Lately, I have been involved in writing some huge distributed programs, that run on hundreds of machines. Its a known fact that writing such programs is non-trivial, but just how non-trivial is something that is not understood till one actually attempts to do so. Here are some of the lessons that I learned (the hard way), which make life a bit easier, lest I forget again (Not likely to ;-), its been a lot of pain).
1. Log everything: The first thing that everyone knows about computers is that they act weird sometimes, and the more computers you have, more likely it is that things go wrong. Logging what goes on is the one and only way that you can actually get to know what went wrong where, specially when dealing with a huge number of machines, since it is impossible to be monitoring all machines at once by hand.
2. Making code restartable and idempotent: Closely tied to the point above, it makes life a lot easier if the code is restartable and idempotent; This becomes important when machines die off in the middle of a lengthy process; Having the ability to restart processes again makes it relatively painless to manage machines. Log serves as a useful way of knowing exactly where the process was when it died off; reading log serves as a useful feedback mechanism.
3. Keeping synchronization to a minimum: When multiple unreliable machines have to co-ordinate with each other, life becomes hard. That's when you understand that animal-trainers have a tough job ;-) . If it is possible, it is much better to divide a complex job such that each computer works on an independent chunk of the whole, rather than working on parts that need to be passed around.
4. Taking Advantage of Memory: Disks are slow - really, really slow, when compared to memory. While you'd think that you can take it or leave it for small programs, for large programs, the amount of disk you touch has a significant impact on performance. It is always a good idea to take advantage of the large amounts of memory available to most computers today.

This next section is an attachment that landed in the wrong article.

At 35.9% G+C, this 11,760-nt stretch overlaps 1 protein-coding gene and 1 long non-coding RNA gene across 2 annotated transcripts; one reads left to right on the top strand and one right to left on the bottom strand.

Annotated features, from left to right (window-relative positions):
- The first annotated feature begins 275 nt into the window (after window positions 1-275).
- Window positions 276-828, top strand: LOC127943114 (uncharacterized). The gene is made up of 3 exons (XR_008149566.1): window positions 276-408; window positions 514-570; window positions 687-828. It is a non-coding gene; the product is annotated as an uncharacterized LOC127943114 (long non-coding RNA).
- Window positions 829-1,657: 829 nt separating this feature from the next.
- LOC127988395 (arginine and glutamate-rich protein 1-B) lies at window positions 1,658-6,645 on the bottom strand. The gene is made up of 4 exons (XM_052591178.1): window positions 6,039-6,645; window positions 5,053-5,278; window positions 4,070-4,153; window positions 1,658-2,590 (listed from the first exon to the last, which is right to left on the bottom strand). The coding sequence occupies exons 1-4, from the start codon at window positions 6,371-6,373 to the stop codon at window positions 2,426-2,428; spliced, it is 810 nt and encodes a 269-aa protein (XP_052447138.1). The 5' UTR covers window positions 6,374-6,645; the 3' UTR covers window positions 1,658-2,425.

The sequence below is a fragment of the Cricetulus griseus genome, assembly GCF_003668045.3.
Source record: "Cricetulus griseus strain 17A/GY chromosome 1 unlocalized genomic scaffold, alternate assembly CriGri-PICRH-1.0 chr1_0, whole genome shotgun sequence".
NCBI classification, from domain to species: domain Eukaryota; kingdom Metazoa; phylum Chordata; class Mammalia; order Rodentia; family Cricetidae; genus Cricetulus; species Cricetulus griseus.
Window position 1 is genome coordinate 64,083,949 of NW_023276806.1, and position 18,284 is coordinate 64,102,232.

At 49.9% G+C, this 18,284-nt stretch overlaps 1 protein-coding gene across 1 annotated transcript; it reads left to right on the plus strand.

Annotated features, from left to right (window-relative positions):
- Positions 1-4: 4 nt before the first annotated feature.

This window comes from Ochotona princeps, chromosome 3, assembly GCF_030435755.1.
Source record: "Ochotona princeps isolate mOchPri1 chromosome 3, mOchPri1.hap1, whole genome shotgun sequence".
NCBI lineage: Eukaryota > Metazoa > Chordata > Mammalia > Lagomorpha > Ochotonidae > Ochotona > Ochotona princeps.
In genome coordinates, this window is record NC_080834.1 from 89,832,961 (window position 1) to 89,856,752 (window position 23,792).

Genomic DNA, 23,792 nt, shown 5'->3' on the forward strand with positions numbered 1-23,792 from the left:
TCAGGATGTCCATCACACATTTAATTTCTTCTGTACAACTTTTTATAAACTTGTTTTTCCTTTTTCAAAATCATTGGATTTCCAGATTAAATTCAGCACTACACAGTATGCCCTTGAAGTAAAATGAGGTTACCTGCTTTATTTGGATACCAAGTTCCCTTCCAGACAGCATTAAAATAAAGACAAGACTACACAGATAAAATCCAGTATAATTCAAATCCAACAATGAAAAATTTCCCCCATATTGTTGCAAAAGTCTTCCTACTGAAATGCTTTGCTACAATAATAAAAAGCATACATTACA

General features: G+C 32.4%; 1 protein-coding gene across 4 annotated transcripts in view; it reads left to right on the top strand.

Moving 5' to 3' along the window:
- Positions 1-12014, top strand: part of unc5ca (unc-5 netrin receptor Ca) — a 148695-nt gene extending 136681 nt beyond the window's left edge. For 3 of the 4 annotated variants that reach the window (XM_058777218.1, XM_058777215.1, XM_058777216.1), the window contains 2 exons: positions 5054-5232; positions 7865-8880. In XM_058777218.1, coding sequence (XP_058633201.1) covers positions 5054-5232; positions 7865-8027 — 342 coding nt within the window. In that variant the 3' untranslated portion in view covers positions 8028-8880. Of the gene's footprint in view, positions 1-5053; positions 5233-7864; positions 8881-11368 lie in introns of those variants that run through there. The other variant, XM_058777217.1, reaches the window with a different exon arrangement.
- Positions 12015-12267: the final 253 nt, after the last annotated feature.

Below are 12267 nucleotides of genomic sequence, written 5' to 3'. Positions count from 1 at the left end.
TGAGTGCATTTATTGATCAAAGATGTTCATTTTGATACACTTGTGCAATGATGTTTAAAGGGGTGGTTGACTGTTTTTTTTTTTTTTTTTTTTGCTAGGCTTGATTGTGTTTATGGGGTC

So, touching one disk file instead of many small ones is better (because the buffer cache of the operating system kicks in, to read ahead from disk to memory in anticipation), but best would be to gobble the entire file in memory explicitly before processing.
The tricky part is writing:if you process too much without committing to the disk, you run the risk of losing all your computation if the computer fails. On the other hand, very frequent writing is bound to cost in terms of performance. This is a very delicate balance to achieve, but with the CPU speeds we have, my own rule of thumb is to favour repeating computation rather than frequent writes.
5. Reducing communication costs: Communication setup costs sometime dominate the cost of actual connection. For example, setting up an ssh or an scp session is quite expensive(~1 sec to establish connection?). Considering this, it is better to optimize the amount of data transferred per communication setup.
So secure copying a tarred directory is better than transferring the contents of the directory one by one..
6. Algorithms Matter: The lesson is, that the easiest way to code a problem may not be most efficient, and efficiency counts for long running jobs.
As a very vivid example, I came across some code that a friend had written that inserted entries into a database table. For those not in the know, a database table has a primary key (a number) to identify each row (just like the row numbers that MS Excel has).
However, the code to insert a row (or tuple as a purist would put it) was written such that, it read through all previous rows to find the last row number, and insert the new row with the largest row number+1. So each time one needs to insert the nth row, all n-1 rows have to be read. One can quickly see how this would ruin the performance of inserts. With this algorithm, it would take the code 2.5 hours to insert 10,000 entries into the table.
After changing the algorithm, so that the last primary key was stored in another table, the algorithm improved substantially - just how substantially? It inserted 10,000 entries in under 30 seconds!
So its much better to go for something slightly more painful, if its algorithmically better. Specially considering that you'd probably deploy the code in multiple machines, and its hard to change code again and again.